Sprouty1 inhibits angiogenesis in association with up-regulation of p21 and p27

Sangjin Lee, Tri M.Bui Nguyen, Dmitry Kovalenko, Neeta Adhikari, Suzanne Grindle, Sean P. Polster, Robert Friesel, Sundaram Ramakrishnan, Jennifer L. Hall

Research output: Contribution to journalArticlepeer-review

23 Scopus citations

Abstract

Sprouty1 (Spry1) is a conserved antagonist of FGF signaling. The goal of this study was to further explore the downstream mechanisms governing Spry1 inhibition of endothelial cell proliferation. Up-regulation of Spry1 in HUVECs inhibited tube formation on Matrigel (n = 6, P < 0.001). This was associated with decreased proliferation as measured by BrdU incorporation (n = 6, P < 0.001) and increased protein expression of the cyclin-dependent kinase inhibitor 1A (CDKN1A), p21 and cyclin-dependent kinase inhibitor 1B (CDKN1B), p27. A transcriptional analysis using a targeted human angiogenesis array following up-regulation of Spry1 demonstrated a >2-fold increase in an anti-angiogenic factor, serpin peptidase inhibitor, clad F (Serpinf1), and a >2-fold decrease in pro-angiogenic factors fms-related tyrosine kinase 1 (FLT1), angiopoietin2 (Ang-2), and placental growth factor (PGF) (n = 2). To define upstream mechanisms that may regulate endogenous Spry1, we performed a search for responsive elements upstream of the promoter region. This search resulted in the identification of multiple degenerate hypoxia responsive elements. Exposure to hypoxia resulted in a significant increase in Spry1 expression (n = 8, P < 0.01). These findings shed new light on downstream signaling pathways associated with Spry1 anti-proliferative responses, and provide new evidence that hypoxia stimulates Spry1 expression.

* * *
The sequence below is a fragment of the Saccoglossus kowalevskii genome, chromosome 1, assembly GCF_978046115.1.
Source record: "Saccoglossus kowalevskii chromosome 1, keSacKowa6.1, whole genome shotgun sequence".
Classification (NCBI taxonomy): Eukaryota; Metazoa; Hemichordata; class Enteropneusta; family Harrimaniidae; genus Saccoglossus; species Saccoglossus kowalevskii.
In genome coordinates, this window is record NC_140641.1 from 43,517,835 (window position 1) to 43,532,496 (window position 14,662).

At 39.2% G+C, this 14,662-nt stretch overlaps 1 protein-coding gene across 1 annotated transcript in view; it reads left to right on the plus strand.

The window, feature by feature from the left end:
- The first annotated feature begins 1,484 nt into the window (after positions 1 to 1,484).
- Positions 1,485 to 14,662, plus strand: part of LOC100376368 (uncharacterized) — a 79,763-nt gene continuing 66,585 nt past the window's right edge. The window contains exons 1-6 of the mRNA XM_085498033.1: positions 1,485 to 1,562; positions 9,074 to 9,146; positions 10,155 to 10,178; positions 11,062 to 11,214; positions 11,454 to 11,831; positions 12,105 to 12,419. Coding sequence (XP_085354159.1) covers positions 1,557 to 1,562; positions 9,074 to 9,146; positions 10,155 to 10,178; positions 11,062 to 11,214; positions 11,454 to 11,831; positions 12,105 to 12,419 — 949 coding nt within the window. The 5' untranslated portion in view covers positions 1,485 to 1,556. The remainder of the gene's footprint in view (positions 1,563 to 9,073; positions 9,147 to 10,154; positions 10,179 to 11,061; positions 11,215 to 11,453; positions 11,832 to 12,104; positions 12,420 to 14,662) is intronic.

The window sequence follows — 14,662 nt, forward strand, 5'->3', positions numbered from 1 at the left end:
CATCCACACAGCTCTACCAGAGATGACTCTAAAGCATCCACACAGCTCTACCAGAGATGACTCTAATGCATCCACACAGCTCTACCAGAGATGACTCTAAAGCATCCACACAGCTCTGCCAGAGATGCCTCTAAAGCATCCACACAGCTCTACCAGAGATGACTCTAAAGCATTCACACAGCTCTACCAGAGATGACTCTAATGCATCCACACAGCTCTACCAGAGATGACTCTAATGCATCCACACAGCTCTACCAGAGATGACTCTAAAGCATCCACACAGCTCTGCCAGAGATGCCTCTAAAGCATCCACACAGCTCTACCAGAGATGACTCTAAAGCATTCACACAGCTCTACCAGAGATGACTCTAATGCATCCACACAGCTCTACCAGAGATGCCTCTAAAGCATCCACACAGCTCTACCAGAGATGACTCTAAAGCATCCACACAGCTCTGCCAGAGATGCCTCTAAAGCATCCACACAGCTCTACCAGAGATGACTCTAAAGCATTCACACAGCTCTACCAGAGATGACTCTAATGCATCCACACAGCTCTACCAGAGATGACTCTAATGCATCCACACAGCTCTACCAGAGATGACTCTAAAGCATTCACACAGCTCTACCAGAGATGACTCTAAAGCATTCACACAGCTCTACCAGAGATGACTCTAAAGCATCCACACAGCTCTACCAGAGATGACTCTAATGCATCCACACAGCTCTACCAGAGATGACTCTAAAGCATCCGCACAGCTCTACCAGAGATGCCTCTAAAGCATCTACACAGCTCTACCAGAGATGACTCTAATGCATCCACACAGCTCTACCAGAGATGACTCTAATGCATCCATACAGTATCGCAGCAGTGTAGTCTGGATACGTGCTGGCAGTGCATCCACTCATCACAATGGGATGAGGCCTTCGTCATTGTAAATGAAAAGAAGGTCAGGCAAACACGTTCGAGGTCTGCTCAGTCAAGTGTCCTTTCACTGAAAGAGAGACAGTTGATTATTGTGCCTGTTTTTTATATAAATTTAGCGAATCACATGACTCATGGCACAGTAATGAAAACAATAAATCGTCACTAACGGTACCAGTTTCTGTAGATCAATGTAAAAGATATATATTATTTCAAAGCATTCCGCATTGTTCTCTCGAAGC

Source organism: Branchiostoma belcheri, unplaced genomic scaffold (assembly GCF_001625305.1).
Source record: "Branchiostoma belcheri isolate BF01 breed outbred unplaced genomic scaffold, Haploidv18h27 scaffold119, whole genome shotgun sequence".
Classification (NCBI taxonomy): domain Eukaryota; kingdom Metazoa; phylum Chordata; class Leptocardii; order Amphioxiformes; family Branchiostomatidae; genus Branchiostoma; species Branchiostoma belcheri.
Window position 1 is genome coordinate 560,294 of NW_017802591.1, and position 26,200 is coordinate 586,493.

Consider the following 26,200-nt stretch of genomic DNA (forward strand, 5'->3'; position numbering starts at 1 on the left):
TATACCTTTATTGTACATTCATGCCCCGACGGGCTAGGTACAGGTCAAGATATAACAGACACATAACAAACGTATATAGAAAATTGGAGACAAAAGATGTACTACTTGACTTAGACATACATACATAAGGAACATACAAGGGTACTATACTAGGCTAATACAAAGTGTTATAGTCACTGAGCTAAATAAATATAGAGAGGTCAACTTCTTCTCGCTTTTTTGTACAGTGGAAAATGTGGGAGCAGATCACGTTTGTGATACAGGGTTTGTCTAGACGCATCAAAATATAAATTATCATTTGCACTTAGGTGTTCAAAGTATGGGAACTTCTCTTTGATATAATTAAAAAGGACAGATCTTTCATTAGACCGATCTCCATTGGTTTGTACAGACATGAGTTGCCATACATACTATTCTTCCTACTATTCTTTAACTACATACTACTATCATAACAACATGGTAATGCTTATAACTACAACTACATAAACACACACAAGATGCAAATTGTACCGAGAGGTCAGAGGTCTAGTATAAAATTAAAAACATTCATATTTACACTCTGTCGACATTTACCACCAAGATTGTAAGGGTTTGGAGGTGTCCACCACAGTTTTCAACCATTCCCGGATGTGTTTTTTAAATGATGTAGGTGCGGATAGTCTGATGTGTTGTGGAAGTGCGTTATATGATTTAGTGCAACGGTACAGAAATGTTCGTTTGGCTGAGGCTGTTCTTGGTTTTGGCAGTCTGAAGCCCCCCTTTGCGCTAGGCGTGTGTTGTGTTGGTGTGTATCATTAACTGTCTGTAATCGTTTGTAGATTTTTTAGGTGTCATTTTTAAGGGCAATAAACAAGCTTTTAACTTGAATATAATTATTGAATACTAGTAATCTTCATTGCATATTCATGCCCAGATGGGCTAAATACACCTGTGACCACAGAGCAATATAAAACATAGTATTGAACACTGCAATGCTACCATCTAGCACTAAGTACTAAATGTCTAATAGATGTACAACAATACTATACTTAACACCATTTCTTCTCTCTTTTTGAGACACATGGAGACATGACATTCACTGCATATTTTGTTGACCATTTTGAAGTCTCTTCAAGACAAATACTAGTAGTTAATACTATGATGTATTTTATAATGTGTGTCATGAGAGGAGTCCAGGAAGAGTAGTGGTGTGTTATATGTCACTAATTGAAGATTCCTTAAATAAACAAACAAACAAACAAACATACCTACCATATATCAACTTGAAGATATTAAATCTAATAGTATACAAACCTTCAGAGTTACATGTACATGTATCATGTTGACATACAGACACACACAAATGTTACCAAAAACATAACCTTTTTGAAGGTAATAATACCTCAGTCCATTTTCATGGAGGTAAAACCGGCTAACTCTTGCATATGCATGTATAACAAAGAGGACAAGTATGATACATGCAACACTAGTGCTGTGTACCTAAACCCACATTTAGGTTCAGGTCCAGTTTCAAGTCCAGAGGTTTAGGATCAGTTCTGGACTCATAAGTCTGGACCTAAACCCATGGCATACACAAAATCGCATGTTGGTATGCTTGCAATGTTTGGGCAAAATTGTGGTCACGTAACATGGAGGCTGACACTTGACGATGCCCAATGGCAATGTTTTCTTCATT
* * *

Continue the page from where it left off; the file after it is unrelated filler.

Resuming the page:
Original languageEnglish (US)
Pages (from-to)255-261
Number of pages7
JournalMolecular and cellular biochemistry
Volume338
Issue number1-2
DOIs
StatePublished - May 2010

Bibliographical note

Funding Information:
Acknowledgments This work was supported by a grant-in-aid from the American Heart Association (JH, 06555827) and NIH grants RO1 HL65301 and P20 RR15555 to RF. We thank Dr. Vercellotti’s lab at the University of Minnesota for providing HUVECs, Dr. Clohisy’s lab at the University of Minnesota for help with resources and Jenny Springsteen and the facilities staff under her direction in the Lillehei Heart Institute, and Ken Stern for his help in the preparation of this manuscript. Finally, we thank Dr. Lorrie Kirshenbaum at the University of Manitoba for his helpful discussions with this project.

Keywords

  • Endothelial cell
  • HIF
  • HUVEC
  • Hypoxia
  • Serpinf1

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